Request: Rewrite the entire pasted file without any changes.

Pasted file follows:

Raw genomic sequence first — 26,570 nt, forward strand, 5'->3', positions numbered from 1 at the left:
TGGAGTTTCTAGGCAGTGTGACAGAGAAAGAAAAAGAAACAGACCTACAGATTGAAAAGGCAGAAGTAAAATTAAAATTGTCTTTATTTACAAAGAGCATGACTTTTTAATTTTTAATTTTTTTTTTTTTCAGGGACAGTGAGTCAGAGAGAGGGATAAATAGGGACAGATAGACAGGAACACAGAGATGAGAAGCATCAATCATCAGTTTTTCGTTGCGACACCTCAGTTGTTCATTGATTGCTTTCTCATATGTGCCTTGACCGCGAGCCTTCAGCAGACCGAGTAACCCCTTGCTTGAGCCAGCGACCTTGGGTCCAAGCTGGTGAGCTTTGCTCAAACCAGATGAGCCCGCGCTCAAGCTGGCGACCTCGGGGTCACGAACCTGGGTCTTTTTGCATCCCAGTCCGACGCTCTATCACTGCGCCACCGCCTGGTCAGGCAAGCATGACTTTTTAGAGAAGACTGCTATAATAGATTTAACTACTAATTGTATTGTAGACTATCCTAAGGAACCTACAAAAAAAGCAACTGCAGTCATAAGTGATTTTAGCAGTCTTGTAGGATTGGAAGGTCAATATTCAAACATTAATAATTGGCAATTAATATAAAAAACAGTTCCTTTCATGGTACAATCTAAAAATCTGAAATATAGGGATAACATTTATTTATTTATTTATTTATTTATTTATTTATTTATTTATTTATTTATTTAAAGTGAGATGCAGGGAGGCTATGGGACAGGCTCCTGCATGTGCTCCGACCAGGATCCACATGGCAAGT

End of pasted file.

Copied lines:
Raw genomic sequence first — 26,570 nt, forward strand, 5'->3', positions numbered from 1 at the left:
TGGAGTTTCTAGGCAGTGTGACAGAGAAAGAAAAAGAAACAGACCTACAGATTGAAAAGGCAGAAGTAAAATTAAAATTGTCTTTATTTACAAAGAGCATGACTTTTTAATTTTTAATTTTTTTTTTTTTCAGGGACAGTGAGTCAGAGAGAGGGATAAATAGGGACAGATAGACAGGAACACAGAGATGAGAAGCATCAATCATCAGTTTTTCGTTGCGACACCTCAGTTGTTCATTGATTGCTTTCTCATATGTGCCTTGACCGCGAGCCTTCAGCAGACCGAGTAACCCCTTGCTTGAGCCAGCGACCTTGGGTCCAAGCTGGTGAGCTTTGCTCAAACCAGATGAGCCCGCGCTCAAGCTGGCGACCTCGGGGTCACGAACCTGGGTCTTTTTGCATCCCAGTCCGACGCTCTATCACTGCGCCACCGCCTGGTCAGGCAAGCATGACTTTTTAGAGAAGACTGCTATAATAGATTTAACTACTAATTGTATTGTAGACTATCCTAAGGAACCTACAAAAAAAGCAACTGCAGTCATAAGTGATTTTAGCAGTCTTGTAGGATTGGAAGGTCAATATTCAAACATTAATAATTGGCAATTAATATAAAAAACAGTTCCTTTCATGGTACAATCTAAAAATCTGAAATATAGGGATAACATTTATTTATTTATTTATTTATTTATTTATTTATTTATTTATTTATTTATTTAAAGTGAGATGCAGGGAGGCTATGGGACAGGCTCCTGCATGTGCTCCGACCAGGATCCACATGGCAAGT